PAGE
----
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Saturday, April 29, 2000
'J'AIMERAIS PAS CREVER UN DIMANCHE'
A kiss from the other side
By KAORI SHOJI
About 10 years ago in Paris, a staff member of a morgue engaged in a little necrophiliac perversion with the corpse of a young woman. The shock of it jolted her back to life and the staff member was exposed. The woman, however, never pressed charges.
This incident intrigued filmmaker Didier le Pecheur, and the result is "J'Aimerais Pas Crever Un Dimanche (I Wouldn't Like to Die on a Sunday)," a pic obsessed with death, sex and sadness, things the French do best (or so a French friend tells me).
Personally though, "J'Aimerais" came off as the French answer to "Fight Club," minus the broken noses and explosions, but triple the dose of ennui and despair. Instead of a verbose Edward Norton airing his boredom about coffee tables and office work, le Pecheur gives us Ben (Jean-Marc Barr), whose boredom is apparently so acute it's gone past airing.
Ben works in a Parisian morgue and has seen so much of death (and by implication, life) that he has lost the ability to be affected by anything. His coworkers are more or less the same and they are united in a collective thirst for stimulus. The yearning takes them on the prowl to the more dangerous sex shops of Paris, where the wares on sale are humiliation, pain and a jumbo AIDS risk factor. Still, Ben feels nothing.
Then one day at work he's confronted with the corpse of Teresa ( Elodie Bouchez) and is moved by her utter immobility. After cataloging her death and filing her away, Ben tiptoes to the refrigerator drawers where she is stored and takes off his clothes. Minutes later, he's having his first genuine shock experience in many years: Teresa has risen from the dead. What's more, she has no intention of getting him nabbed and is actually interested in a relationship.
Ben is at first disgusted and then indifferent. He ignores her and she quite correctly asks: "Don't you like me when I'm alive?"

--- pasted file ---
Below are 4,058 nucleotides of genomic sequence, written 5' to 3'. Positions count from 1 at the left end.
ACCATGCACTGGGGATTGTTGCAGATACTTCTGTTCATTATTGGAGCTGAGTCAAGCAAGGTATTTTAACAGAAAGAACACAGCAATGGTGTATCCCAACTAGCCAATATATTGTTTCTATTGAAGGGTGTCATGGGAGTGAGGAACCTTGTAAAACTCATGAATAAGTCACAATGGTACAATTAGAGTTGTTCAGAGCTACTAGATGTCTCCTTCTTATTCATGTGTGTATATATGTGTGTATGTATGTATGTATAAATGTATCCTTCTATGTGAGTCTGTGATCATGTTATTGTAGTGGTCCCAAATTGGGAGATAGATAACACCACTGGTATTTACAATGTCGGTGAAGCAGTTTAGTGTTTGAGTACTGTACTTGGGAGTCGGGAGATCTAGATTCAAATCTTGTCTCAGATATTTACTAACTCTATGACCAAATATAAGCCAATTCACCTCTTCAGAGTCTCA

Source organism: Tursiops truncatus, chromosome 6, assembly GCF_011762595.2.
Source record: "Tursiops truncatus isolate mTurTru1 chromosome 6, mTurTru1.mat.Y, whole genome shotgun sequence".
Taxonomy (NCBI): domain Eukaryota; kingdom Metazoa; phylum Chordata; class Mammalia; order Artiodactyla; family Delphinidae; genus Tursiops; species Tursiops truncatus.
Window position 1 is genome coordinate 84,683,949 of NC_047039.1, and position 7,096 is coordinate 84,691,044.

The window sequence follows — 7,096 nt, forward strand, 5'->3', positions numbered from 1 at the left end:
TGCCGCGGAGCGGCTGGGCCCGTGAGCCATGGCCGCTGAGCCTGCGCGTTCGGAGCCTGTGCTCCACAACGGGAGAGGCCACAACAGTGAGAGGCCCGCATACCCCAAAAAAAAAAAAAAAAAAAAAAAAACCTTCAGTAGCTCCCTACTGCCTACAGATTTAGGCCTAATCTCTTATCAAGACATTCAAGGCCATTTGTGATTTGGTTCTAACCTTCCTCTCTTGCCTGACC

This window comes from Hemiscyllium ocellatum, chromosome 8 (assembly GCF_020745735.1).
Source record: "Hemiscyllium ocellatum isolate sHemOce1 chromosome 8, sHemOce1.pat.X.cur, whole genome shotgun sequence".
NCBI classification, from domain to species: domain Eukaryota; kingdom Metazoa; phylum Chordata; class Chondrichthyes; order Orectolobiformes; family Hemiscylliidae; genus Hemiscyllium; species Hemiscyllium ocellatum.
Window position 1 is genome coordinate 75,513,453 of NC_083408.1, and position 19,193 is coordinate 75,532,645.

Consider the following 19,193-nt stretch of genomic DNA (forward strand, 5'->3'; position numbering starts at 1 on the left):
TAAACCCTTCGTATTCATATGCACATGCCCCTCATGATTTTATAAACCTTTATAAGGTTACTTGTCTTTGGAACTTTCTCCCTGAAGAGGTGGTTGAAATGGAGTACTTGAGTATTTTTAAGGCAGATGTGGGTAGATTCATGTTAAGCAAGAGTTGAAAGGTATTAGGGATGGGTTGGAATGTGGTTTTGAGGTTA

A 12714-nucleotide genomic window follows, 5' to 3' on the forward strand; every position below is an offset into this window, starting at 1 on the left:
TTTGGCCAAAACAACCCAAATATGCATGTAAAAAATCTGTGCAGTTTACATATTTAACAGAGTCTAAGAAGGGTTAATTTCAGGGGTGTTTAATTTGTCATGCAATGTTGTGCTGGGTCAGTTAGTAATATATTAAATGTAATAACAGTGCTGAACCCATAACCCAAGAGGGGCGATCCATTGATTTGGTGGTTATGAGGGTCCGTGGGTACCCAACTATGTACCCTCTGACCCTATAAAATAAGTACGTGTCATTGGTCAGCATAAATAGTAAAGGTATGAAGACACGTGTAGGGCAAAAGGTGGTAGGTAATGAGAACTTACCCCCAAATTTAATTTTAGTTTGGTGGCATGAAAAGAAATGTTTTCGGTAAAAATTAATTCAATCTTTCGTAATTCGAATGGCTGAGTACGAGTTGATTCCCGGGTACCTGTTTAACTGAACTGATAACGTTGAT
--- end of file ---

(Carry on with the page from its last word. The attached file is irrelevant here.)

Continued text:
Ben doesn't have an answer for that but he does let her tag along on his excursions to sadist sex bars and a country cottage where his friend Nico (Jean-Michel Fe^te) is dying of AIDS. Teresa is unperturbed and in her turn tries to illicit some emotional response from Ben other than silent cynicism. But it's like clawing at a thick steel wall. She even sleeps with Ben's friend on Ben's sofa, while he trains a camcorder lens on the scene, but no, it doesn't work.
For Teresa, her life-after-death experience is an unexpected and precious gift. In one scene, she tells Ben with wide, serious eyes that whatever has happened, she wants "to live." She has tasted the nothingness of death and it holds no attraction. Ben, on the other hand, hankers for the sensation of death which is for him the one remaining mystery. He has examined death, worked with death and flirted with it but the actual event still eludes him. The contemplation of suicide brings on a queasy rush. Teresa senses this and is determined to rope him back, over to her side.
Barr plays Ben with a kind of frightening precision, combining elegant indifference with chilly handsomeness and sporting a gaze that observes the world without taking any of it in. All this recalls his role in "Le Grand Bleu" which also depicted him as a man obsessed with a private dream, deaf to the entreaties of the woman who loves him.
Throughout "Grand Bleu" he had been marvelously absent and he repeats this disappearing act in "J'Aimerais," in spite of the lens constantly riveting itself on his facial expressions. At times he seems to open up and connect (in the presence of Nico, for example), but more often he simply turns himself off and it's as though he's closed the shutters on his face and gone for a long walk. It's uncanny how he does it. Either this is part of Barr's natural character or the man possesses a rare ability.
Bouchez maintains an uneasy chemistry with Barr without setting off any fireworks, which is pretty remarkable considering that her name is probably listed under the French word for fireworks. But the more she struggles to bring some warmth into Ben's life, the farther he retreats. Le Pecheur has made one cold film, icy to the touch and submerged in hues of blue and black. Bring a sweater and a long, hot drink.
"J'Aimerais Pas Crever Un Dimanche" opens today at the Haiyu-za Talkie Night Theater in Roppongi. Call the theater for details at (03) 3401-4073.